This concession on the part of the Pope was probably the result of the visit John and Charles paid to the pontiff at Avignon; it had as corollary that in future the Kings of Bohemia should be crowned by the Archbishop of Prague. The first Archbishop of the new See was a Czech and a strong man—Ernest of Pardubic. Another result of the trip which father and son took to Avignon together seems to have been a more complete reconciliation between the two.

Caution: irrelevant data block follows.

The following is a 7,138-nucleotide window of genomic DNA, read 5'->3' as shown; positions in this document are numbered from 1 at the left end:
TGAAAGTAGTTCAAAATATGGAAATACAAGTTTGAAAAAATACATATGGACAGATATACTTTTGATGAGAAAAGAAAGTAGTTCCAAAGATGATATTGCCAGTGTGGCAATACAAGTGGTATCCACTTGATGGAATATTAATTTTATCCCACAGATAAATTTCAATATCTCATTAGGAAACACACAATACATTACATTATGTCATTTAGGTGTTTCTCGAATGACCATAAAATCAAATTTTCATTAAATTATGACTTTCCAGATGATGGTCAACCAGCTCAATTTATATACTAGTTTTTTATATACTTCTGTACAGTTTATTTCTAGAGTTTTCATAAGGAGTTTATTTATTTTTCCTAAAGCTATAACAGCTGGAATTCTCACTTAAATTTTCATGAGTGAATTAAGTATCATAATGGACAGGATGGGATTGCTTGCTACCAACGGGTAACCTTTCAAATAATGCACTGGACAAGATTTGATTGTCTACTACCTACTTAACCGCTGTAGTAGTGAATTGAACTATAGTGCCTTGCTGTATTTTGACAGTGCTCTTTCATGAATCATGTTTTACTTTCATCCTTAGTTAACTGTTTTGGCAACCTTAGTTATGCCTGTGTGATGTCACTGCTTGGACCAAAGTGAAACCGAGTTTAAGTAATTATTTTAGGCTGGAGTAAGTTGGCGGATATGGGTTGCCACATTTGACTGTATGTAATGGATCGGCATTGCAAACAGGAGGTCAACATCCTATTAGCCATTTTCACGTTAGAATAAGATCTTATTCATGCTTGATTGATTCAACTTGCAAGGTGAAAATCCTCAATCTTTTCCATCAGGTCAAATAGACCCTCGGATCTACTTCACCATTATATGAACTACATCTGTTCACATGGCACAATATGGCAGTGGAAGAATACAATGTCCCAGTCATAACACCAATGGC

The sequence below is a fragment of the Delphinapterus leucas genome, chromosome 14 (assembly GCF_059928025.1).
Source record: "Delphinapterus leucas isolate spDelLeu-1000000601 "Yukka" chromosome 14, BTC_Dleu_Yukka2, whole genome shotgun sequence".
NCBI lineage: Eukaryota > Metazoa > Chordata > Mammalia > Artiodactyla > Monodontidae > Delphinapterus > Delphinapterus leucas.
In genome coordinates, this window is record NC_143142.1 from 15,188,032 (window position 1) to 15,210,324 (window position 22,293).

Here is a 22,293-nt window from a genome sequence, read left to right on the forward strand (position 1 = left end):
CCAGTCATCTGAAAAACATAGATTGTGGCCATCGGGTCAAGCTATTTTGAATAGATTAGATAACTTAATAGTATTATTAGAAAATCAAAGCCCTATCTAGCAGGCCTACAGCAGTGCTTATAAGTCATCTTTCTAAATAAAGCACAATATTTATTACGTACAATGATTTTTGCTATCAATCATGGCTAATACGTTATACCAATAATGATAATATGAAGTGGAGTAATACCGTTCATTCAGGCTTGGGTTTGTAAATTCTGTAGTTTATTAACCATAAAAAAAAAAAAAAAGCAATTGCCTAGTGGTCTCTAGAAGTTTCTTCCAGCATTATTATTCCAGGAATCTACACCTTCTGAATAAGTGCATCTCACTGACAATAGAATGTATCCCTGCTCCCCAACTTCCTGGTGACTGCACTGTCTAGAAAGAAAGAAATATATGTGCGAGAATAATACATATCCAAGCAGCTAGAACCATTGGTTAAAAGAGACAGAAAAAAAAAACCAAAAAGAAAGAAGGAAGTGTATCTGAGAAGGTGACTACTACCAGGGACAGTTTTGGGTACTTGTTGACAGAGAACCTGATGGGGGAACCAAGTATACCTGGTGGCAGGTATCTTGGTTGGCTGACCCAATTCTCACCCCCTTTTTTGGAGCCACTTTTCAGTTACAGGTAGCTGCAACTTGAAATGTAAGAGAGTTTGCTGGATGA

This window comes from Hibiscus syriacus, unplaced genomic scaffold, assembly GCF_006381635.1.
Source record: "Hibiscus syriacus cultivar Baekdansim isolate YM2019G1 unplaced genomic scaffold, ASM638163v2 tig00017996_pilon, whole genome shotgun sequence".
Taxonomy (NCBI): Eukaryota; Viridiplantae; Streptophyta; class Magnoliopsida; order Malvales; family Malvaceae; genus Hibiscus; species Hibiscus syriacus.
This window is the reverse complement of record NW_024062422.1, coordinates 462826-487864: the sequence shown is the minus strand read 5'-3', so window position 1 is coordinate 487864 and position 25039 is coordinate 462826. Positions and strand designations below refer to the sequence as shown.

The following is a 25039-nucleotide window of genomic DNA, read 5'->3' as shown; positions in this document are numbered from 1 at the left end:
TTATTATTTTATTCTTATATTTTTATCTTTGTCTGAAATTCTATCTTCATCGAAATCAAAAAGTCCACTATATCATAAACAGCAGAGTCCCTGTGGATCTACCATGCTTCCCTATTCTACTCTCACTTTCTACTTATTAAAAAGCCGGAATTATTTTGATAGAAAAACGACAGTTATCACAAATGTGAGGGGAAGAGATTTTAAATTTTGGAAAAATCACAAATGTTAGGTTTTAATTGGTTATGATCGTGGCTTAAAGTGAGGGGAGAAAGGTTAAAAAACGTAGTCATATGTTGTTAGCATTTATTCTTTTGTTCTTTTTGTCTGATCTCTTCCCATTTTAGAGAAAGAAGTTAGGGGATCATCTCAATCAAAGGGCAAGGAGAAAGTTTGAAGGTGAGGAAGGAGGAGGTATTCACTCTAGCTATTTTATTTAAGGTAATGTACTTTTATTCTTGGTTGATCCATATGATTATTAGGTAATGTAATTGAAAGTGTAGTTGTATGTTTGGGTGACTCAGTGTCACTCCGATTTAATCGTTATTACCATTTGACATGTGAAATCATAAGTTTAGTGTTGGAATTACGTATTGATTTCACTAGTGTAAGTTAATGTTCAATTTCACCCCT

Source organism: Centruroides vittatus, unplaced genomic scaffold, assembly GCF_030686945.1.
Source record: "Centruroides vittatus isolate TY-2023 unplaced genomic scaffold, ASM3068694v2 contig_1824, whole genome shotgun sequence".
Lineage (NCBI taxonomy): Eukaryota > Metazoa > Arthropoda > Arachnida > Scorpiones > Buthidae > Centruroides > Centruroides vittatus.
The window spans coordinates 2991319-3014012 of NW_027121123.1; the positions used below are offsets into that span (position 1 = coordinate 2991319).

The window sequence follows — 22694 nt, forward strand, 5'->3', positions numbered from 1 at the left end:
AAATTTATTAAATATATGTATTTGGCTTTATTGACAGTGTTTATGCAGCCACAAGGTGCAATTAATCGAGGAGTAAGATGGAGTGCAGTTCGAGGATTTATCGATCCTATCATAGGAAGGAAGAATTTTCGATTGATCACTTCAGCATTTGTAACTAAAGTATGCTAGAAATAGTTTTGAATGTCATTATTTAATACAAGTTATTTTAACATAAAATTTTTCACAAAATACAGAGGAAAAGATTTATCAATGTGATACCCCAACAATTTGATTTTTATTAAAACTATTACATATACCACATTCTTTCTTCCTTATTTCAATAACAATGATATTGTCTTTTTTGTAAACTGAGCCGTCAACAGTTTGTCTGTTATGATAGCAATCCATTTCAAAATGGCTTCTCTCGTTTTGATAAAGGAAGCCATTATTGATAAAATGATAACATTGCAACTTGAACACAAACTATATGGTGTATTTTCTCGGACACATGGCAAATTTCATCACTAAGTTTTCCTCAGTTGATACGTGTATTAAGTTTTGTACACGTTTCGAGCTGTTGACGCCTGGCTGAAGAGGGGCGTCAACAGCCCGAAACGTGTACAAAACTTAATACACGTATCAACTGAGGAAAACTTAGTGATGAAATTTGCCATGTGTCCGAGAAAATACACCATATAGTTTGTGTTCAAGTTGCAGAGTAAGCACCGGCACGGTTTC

We may linger for a while longer on that pathetic figure, the blind King of Bohemia, before his exciting but futile career closes on the field of Crecy. First we see him taking part in the solemn ceremony of installing the new Archbishop; this would have taken place at the Cathedral Church of St. Vitus on the Hradšany, amid surroundings bearing strong evidence of the harm John's reign had brought on Bohemia, and on Prague in particular, for we read that Charles found the castle, and probably the church as well, in a state nearly approaching ruin from neglect. Here again he had work to hand, and did it nobly; of this more later on. After Ernest of Pardubic had been safely installed, King John started off on another crusade against the heathen Lithuanians, probably as payment for the concessions on the part of the Pope. No sooner was John thoroughly engaged with his northern enemies than the German Louis stirred up Hungary and Poland, and several others, against him. John hurriedly returned home, beating Casimir of Poland and a Hungarian army on the way, made some sort of an alliance with other enemies of his, and eventually, with the aid of the Pope and five German Electors, got Louis chased from the throne and his son Charles elected as German King instead. All this happened in the early months of 1346. Meanwhile, by July of that year, on the day following Charles's election, King Edward III of England and the Black Prince had landed on the coast of France, and were setting out through Normandy for Paris. On August 26th, St. Rufus Day again, the anniversary of the death of Přemysl Ottokar II, John, King of Bohemia, brave, chivalrous and utterly misguided, died in the tent of a knightly enemy, leaving him as device the appropriate motto "Ich dien!"